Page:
2. Try a different browser (Firefox, Chrome, or Safari are preferred).
3. Wait a few minutes and try again.
Still not working? Send an email to your math teacher or firstname.lastname@example.org, but try working on other parts of the assignment in the meantime. Please include all of the following in your tech support email:
• your name,
• your DeltaMath account name,
• the title of the summer assignment and skill you’re working on, and
• a screenshot of the relevant information (http://www.take-a-screenshot.org).
Advice – READ THIS CAREFULLY!
1. Not sure how to start a problem? Click “Show Example” and it will walk you through a similar one. (You can click it as many times as you want for more examples.) Most assignments have video tutorials (look for “watch help video” above the problem). If not, just do a search online for the name of the topic you’re working on and you’ll find dozens of tutorials and videos to help refresh your memory.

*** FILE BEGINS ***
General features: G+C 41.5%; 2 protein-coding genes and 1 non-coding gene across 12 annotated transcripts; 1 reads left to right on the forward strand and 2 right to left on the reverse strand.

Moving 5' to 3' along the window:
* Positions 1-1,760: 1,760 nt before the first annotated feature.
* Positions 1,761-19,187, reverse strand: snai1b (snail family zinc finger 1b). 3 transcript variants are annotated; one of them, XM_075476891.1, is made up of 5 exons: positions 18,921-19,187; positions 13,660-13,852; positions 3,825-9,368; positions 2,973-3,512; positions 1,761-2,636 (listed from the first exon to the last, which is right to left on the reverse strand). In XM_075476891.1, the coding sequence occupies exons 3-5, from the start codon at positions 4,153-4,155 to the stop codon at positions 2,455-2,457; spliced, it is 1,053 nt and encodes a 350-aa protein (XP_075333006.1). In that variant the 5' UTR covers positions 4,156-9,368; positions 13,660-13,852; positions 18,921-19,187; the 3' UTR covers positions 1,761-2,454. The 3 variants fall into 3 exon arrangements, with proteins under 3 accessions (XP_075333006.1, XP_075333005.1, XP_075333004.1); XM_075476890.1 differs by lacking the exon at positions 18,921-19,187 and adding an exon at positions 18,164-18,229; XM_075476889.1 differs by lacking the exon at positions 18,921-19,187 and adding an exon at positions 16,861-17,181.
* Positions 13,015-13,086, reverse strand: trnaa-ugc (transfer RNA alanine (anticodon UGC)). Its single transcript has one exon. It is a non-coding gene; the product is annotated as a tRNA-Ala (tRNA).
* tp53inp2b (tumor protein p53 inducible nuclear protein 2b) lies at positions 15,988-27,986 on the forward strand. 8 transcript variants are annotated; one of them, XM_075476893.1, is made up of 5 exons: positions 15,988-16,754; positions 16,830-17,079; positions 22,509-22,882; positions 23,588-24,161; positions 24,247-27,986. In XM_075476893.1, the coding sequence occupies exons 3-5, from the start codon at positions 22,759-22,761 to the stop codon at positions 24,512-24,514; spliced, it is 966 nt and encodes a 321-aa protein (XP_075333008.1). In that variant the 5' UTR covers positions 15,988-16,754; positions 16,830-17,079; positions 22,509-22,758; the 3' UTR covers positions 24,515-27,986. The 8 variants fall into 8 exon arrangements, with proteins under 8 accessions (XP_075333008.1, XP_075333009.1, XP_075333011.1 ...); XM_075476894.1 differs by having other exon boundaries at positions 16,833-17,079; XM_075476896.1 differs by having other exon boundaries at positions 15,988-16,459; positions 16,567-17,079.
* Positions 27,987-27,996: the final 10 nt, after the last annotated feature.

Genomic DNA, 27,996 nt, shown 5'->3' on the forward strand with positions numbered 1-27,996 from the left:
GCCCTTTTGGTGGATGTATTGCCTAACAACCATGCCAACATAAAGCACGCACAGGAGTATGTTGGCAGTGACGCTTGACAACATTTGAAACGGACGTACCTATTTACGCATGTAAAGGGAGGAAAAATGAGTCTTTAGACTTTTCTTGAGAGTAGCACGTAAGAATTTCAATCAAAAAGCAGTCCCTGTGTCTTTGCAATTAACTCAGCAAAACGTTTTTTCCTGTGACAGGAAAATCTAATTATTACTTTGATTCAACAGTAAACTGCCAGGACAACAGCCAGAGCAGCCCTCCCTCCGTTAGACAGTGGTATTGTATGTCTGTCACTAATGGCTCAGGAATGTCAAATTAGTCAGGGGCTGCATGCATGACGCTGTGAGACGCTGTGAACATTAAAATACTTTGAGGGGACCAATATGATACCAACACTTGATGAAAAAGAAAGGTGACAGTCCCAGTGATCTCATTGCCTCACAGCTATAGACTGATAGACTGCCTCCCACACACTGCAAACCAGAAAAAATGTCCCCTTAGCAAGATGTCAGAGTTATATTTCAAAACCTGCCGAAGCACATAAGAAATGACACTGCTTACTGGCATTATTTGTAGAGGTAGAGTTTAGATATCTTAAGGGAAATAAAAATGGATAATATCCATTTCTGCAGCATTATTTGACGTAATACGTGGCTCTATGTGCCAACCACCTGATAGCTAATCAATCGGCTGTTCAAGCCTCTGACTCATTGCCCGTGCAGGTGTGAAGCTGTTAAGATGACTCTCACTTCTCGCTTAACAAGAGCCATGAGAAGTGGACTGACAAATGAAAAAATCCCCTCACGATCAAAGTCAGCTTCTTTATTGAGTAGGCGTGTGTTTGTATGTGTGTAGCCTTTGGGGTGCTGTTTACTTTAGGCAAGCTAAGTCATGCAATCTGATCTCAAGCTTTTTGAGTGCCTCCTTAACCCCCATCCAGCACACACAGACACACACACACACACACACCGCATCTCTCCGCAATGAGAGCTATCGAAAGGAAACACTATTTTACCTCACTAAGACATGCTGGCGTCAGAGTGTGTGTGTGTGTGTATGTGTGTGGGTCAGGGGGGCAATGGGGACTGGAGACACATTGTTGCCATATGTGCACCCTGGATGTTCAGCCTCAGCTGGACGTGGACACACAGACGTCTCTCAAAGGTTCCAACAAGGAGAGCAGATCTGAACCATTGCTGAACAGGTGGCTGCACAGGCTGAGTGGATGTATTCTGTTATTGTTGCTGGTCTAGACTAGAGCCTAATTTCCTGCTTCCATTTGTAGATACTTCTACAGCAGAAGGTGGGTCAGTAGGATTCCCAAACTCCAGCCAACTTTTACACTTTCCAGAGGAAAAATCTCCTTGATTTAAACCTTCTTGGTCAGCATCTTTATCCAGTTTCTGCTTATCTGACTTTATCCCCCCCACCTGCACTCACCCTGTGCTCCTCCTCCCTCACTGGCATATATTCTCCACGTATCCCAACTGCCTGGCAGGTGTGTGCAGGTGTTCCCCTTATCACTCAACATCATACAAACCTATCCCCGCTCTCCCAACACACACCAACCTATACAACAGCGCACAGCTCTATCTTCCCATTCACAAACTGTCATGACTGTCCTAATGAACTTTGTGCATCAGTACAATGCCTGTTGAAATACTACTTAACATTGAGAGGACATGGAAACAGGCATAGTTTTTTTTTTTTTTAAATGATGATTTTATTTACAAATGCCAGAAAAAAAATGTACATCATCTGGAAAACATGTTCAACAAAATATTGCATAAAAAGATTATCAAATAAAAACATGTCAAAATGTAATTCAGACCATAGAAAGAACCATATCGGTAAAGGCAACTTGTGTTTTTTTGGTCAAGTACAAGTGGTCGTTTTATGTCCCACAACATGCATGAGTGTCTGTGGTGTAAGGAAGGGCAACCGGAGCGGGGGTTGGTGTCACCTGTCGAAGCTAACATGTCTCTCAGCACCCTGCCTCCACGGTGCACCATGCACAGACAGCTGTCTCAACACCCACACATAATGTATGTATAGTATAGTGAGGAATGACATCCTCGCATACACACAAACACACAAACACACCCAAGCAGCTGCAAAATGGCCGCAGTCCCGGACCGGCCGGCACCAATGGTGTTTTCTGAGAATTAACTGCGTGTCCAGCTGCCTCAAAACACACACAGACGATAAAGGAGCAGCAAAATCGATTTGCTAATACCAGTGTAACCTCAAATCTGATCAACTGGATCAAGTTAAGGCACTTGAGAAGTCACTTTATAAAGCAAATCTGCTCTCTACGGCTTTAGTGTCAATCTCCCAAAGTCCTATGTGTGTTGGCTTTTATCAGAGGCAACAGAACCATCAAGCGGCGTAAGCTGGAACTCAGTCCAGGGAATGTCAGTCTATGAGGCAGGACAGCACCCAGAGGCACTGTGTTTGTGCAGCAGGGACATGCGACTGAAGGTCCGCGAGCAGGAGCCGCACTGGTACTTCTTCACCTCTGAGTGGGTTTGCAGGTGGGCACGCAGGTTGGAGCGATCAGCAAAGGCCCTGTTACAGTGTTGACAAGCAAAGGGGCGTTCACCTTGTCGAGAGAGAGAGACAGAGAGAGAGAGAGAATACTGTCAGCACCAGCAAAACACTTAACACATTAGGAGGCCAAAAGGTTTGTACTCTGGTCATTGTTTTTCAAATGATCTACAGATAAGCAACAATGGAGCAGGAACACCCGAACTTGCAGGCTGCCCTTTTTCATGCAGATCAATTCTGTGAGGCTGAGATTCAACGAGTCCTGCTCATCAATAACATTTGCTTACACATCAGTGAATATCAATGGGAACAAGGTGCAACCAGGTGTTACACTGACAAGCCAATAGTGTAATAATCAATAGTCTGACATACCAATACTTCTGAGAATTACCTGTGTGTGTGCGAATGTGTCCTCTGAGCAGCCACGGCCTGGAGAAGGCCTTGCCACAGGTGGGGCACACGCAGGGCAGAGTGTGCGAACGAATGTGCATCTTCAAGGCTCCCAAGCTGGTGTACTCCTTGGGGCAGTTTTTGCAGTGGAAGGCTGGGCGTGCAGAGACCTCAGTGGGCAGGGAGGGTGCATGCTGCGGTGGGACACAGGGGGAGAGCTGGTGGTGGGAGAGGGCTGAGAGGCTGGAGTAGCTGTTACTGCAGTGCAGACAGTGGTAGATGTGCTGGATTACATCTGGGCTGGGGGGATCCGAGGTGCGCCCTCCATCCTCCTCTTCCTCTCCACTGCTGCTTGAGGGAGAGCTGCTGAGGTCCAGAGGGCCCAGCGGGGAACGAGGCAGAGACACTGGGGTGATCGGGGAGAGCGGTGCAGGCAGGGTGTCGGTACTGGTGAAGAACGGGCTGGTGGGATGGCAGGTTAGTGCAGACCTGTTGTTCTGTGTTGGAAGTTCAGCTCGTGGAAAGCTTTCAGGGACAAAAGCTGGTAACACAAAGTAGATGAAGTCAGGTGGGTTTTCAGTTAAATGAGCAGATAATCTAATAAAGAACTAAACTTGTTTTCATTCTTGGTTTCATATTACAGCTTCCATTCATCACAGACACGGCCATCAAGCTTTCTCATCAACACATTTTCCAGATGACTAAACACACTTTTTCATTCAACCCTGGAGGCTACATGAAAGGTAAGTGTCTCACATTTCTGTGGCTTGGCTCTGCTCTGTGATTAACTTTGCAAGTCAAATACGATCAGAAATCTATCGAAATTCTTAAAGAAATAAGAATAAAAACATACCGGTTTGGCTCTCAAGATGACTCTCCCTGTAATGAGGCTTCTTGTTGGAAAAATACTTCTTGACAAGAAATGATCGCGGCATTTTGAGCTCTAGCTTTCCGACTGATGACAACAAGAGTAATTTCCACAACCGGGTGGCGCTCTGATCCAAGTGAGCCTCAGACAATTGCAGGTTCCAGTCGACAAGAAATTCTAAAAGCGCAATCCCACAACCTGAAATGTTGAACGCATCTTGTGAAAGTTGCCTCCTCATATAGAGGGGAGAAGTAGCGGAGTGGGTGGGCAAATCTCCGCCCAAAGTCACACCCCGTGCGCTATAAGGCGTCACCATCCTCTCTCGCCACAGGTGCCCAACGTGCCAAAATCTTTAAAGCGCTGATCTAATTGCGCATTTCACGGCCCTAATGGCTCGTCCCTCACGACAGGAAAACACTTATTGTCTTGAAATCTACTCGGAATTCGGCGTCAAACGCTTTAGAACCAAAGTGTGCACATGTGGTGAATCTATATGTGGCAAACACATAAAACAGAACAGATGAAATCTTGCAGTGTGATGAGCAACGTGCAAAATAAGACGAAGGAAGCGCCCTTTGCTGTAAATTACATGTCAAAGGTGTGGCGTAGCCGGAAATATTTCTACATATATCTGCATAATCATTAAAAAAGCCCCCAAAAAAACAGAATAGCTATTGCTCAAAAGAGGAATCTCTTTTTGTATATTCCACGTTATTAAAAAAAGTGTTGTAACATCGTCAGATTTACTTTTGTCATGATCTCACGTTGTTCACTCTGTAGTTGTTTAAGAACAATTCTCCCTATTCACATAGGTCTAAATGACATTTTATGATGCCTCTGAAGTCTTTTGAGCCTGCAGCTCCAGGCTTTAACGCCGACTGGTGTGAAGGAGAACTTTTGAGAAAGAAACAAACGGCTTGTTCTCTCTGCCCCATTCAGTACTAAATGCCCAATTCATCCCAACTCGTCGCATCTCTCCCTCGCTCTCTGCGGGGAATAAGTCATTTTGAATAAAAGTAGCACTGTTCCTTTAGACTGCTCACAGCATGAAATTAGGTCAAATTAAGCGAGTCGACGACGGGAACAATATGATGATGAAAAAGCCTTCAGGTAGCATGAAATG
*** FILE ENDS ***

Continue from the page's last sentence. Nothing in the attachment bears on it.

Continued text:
2. Always work with a pencil and paper. There is an on-screen calculator to help too.
3. Read the directions carefully! If it asks you to round to the nearest tenth and you round to the nearest hundredth instead, you will get the problem wrong and have to try again. If a question has multiple parts, you must answer them ALL correctly in order to get credit.
4. Pay close attention to the format of your answer: points in the coordinate plane must be in parentheses like (2, 4), equations must include both sides of the equation like y = 2x + 1, and if there are multiple solutions, you must click the “+” button to make space for them.
5. Have fun and work on the assignment in small chunks every week to get the most benefit from it.
AP Studio Art (2D & Drawing)
Ms. Hasan, Room C114
Due date: Week of August 28th, 2023
Resources Required: sketchbook, camera (on your cell phone is acceptable) and art supplies as needed (pencils, watercolors, chalk, pens/markers, color pencils) The assignments will be assessed using the AP rubric.
Summer assignments help alleviate the pressure during the school year of producing the many quality pieces needed for a successful portfolio. There are 3 assignment categories:
- Drawings/Art: 5 artworks that you’ve spent at least 2 hours on